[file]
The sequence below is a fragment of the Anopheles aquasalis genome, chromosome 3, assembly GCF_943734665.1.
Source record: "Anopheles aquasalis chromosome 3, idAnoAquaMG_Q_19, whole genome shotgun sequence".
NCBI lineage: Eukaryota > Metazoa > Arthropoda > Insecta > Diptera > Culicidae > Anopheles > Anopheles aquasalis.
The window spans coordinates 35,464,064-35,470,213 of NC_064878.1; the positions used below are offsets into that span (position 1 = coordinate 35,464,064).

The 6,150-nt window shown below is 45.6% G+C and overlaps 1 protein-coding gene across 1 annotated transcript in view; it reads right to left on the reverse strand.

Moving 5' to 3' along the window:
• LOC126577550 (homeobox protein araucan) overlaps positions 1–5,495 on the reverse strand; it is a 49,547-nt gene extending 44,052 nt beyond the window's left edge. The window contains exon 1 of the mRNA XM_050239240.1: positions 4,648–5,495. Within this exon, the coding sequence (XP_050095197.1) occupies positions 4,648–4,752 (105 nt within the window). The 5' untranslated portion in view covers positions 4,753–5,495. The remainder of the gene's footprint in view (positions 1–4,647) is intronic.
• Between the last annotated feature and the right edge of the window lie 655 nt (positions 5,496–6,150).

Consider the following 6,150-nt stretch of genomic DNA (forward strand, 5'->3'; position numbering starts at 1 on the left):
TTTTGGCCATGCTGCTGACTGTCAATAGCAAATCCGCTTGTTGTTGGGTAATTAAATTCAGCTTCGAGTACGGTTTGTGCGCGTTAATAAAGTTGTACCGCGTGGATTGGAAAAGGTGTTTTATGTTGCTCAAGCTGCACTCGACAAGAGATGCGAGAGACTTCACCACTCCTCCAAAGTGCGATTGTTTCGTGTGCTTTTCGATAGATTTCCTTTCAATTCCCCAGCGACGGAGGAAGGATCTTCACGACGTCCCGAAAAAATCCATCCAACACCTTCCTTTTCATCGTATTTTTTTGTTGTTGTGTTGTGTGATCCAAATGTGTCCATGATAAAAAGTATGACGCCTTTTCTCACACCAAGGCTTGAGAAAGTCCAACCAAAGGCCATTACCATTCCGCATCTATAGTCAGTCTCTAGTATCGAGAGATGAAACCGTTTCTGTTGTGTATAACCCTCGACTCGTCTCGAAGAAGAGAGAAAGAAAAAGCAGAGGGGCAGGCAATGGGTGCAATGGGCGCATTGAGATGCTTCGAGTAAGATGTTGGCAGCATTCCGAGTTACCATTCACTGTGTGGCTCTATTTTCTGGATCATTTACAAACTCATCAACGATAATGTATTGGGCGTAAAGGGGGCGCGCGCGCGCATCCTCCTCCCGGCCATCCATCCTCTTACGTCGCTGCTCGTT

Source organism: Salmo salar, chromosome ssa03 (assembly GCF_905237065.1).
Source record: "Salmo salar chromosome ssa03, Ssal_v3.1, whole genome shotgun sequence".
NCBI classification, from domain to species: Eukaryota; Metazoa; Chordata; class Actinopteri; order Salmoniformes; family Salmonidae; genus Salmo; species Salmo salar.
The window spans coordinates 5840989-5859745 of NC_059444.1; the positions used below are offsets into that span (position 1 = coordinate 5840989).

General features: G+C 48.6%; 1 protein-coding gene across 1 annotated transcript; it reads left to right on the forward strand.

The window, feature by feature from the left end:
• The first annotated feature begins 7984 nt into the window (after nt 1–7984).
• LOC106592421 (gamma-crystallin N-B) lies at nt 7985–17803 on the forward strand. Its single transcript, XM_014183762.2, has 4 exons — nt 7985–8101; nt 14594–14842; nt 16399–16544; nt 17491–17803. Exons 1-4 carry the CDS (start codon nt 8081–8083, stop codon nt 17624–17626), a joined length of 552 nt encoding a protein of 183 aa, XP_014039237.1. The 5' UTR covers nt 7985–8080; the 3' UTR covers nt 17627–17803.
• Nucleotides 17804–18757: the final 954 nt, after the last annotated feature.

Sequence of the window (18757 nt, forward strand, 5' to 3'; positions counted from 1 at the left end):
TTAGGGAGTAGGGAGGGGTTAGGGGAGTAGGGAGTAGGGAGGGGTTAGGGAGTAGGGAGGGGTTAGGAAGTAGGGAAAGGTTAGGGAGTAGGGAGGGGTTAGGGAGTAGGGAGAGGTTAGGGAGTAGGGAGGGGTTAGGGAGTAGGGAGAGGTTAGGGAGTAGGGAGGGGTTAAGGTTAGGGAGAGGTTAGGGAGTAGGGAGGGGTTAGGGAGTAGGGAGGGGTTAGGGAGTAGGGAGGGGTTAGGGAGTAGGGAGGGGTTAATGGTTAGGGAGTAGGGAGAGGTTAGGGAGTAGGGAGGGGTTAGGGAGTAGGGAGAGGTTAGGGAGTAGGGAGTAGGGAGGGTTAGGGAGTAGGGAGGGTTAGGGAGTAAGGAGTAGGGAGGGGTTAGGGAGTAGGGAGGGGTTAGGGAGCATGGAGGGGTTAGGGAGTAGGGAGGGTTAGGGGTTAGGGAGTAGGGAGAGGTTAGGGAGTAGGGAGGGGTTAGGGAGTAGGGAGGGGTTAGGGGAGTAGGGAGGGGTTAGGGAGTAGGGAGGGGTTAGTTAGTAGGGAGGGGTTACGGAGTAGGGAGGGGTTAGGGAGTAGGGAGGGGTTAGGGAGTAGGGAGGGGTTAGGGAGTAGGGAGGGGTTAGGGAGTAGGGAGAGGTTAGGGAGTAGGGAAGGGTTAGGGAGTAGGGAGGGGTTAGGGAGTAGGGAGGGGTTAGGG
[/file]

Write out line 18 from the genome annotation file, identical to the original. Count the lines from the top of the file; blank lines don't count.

• LOC106592421 (gamma-crystallin N-B) lies at nt 7985–17803 on the forward strand. Its single transcript, XM_014183762.2, has 4 exons — nt 7985–8101; nt 14594–14842; nt 16399–16544; nt 17491–17803. Exons 1-4 carry the CDS (start codon nt 8081–8083, stop codon nt 17624–17626), a joined length of 552 nt encoding a protein of 183 aa, XP_014039237.1. The 5' UTR covers nt 7985–8080; the 3' UTR covers nt 17627–17803.